Even more germane to our present discussion is the fact that man’s will is not only limited but also polluted. It is affected by sin. He wants sinful things because his will is affected by his sinful nature along with everything else. This is what the theologians mean by total depravity. They do not mean that we are all as bad as one another, and that everybody is just as sinful as Hitler was, or something of that kind. They mean that the Bible teaches that sin has affected every part of us; our minds and the way we think; our affections and the things we want; our wills and the things we strive to do.

This is very significant. God commands the sinner to repent, but he will not. He does not want to. God calls upon him to believe, but he will not, because he does not want to. God says, “Turn from your sins and your Godless ways and come, follow my Son and give your heart and life to Him.” And man replies, “I will not. I will live my life my own way.” Jesus said that man prefers darkness to light because his deeds are evil. He loves his sins. (For man’s natural condition see also Ephesians 2:1-3.)

That is why when we go out to the world and share the gospel the vast majority of people are indifferent to it, or reject it. We ought not to be surprised by that. That is man’s nature. He just does not want to know God’s call upon his life. He turns away from it. The Bible tells us – and our experience confirms it – that man is naturally so unresponsive to spiritual matters that he can be described as being spiritually dead. Just as a corpse is unresponsive to physical things so the sinner is to things spiritual. If you understand this doctrine you will look at that rejecting person, that gospel defying person, and you will say, “There, but for the grace of God, go I.”

Or do you believe that you were different? You were really not that bad – better in fact than so many others? Not spiritually blind, just somewhat short-sighted; not dead, just a bit sick. If so, then certainly you will believe that you can take at least some credit that you came to Christ.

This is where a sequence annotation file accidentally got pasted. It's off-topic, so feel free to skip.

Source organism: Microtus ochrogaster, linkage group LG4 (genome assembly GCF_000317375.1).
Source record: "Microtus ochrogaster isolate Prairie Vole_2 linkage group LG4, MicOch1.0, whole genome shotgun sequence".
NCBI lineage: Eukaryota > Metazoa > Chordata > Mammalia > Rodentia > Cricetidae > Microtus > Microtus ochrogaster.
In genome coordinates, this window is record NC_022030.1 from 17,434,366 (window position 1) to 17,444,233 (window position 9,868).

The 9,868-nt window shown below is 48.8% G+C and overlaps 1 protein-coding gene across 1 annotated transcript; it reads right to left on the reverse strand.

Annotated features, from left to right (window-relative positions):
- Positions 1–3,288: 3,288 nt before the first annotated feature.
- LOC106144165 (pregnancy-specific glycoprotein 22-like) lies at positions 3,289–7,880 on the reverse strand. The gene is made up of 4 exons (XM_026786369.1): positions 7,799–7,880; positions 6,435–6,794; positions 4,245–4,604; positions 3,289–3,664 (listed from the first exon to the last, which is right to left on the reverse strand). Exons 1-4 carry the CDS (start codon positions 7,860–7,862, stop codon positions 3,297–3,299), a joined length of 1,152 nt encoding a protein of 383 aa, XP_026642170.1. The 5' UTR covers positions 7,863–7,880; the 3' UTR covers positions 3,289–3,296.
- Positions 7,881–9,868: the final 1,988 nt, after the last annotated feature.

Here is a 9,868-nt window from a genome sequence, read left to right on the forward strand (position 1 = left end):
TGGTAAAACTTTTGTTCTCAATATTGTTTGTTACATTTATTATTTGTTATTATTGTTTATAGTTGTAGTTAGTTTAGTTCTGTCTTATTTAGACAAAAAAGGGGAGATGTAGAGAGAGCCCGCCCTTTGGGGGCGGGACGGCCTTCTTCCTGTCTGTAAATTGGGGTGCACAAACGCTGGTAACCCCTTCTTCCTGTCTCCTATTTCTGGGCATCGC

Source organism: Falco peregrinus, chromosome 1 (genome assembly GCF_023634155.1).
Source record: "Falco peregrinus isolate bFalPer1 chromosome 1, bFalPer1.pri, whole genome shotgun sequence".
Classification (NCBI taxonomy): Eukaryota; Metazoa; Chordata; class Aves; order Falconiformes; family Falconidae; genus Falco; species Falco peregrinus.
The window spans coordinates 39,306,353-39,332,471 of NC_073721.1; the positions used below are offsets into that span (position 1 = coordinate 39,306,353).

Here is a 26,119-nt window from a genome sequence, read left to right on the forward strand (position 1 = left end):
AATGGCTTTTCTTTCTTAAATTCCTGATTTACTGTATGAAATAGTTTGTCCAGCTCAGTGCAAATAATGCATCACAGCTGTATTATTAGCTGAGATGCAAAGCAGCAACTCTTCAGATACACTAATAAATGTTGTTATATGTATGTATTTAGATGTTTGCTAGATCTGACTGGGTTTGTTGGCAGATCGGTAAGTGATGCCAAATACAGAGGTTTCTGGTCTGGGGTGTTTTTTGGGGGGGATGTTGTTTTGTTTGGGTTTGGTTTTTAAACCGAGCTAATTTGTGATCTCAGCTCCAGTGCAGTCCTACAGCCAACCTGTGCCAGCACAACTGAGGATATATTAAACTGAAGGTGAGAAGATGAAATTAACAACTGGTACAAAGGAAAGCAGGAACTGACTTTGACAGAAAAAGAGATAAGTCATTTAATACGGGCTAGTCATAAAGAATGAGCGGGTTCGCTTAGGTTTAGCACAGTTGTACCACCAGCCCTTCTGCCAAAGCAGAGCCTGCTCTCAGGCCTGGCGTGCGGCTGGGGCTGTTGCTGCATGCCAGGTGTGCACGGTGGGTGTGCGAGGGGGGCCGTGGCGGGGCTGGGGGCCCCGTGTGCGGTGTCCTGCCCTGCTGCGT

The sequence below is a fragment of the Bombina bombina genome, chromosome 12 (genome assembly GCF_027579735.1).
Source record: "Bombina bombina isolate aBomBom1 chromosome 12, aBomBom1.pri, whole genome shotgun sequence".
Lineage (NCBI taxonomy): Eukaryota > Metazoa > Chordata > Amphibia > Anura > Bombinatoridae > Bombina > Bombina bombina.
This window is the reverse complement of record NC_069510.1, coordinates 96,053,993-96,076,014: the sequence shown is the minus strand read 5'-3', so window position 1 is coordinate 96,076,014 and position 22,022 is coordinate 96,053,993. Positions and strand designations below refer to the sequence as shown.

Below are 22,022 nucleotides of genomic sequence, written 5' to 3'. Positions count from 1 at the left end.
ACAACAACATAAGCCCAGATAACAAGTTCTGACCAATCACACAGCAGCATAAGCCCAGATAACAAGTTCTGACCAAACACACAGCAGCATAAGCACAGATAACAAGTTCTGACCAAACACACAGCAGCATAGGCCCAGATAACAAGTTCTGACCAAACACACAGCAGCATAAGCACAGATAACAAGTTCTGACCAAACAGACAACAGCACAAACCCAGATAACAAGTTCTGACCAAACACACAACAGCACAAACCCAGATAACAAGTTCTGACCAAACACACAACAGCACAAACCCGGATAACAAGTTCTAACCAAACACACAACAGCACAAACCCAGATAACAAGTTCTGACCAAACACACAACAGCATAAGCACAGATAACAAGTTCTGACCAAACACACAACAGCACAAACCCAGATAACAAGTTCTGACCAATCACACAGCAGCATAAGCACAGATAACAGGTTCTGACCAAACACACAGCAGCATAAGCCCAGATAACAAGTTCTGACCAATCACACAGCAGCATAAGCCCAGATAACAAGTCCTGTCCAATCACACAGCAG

But if you believe that you were, as Paul puts it to the Ephesians, “…dead in trespasses and sins,” then you will know that God had to work a miracle of grace and power in your sinful heart or you NEVER would have come to Christ.

I heard a preacher say the other day, “God will never mess with your free will.” Well, I am sure glad that God “messed with” my free will. Though raised by a Godly father I rebelled against all that and turned away from the things of God. No-one made me do it. I wanted to do it. My will was to live for pleasure not to live for Christ.

Then, on March 2, 1954, in the Harringay Arena in London, England, God looked down in mercy upon my sinful, shriveled up soul. He saw that my polluted will was taking me headlong to hell and in grace God worked a miracle. Billy Graham was the preacher and the Holy Spirit was the power. I didn’t even “go forward” at the invitation. I was too rooted to my seat as God did what only He could do. The scales fell from my eyes, the chains fell from my heart, and I became a new person. That is sovereign grace.

There is one other reason I must mention why some of us have such difficulties with the idea of God’s sovereign choice.

c)  Could it be our pride?

Perhaps we just want to retain some credit – however small – for our salvation. We have come to believe that we needed the Lord Jesus to die for us on the Cross and we have put our trust in Him. However, we cling tenaciously to the view that it was entirely our own decision to accept Him. We can even grow quite angry when credit for even that is stripped away. We do not surrender our sovereignty – even to God – very readily.